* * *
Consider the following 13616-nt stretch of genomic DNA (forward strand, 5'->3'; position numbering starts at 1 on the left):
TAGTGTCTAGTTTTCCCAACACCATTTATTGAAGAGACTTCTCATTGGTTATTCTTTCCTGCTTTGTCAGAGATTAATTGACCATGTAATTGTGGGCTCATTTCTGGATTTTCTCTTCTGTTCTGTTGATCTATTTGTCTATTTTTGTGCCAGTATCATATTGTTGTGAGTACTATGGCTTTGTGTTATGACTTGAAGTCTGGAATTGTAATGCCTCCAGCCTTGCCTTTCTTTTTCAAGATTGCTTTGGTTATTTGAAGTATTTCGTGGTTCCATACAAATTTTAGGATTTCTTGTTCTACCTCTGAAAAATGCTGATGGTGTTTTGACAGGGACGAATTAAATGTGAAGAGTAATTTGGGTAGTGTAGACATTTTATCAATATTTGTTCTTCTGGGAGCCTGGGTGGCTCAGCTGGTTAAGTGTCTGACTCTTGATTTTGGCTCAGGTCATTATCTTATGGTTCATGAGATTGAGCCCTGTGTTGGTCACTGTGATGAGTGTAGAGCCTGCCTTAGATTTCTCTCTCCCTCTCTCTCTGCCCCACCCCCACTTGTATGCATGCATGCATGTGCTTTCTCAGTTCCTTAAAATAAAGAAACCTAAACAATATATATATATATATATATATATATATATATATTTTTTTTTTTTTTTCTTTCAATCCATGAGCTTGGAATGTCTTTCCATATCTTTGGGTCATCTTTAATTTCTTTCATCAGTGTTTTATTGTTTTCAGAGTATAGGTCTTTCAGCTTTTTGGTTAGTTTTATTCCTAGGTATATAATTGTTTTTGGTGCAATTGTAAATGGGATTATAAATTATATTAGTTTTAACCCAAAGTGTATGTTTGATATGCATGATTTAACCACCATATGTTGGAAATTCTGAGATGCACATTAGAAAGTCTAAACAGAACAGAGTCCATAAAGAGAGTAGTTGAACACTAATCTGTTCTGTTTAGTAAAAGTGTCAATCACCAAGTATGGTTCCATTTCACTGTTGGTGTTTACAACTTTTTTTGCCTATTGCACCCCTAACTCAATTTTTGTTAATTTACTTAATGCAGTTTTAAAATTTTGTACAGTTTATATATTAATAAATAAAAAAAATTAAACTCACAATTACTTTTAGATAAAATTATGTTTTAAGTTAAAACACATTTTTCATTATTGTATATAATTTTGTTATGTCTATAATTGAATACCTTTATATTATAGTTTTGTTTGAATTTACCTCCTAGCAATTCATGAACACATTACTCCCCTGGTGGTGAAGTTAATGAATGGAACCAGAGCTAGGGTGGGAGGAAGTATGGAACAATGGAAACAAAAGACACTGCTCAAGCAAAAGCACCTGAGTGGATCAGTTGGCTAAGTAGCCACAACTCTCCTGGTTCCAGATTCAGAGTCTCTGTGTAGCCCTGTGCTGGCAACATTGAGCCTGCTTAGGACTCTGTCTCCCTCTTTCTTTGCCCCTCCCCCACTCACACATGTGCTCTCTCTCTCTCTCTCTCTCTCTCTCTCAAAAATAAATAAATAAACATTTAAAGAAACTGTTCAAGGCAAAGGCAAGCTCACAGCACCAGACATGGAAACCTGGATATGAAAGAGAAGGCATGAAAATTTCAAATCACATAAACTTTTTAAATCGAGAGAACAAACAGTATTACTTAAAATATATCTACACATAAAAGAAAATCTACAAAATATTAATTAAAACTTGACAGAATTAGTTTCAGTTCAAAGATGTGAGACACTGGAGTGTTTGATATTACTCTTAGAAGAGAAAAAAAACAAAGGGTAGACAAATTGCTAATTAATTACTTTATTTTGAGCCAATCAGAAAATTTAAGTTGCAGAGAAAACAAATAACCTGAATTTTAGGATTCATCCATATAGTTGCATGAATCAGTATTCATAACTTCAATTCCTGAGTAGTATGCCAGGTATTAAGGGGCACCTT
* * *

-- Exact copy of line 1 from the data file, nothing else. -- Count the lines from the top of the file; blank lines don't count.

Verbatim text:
Consider the following 13616-nt stretch of genomic DNA (forward strand, 5'->3'; position numbering starts at 1 on the left):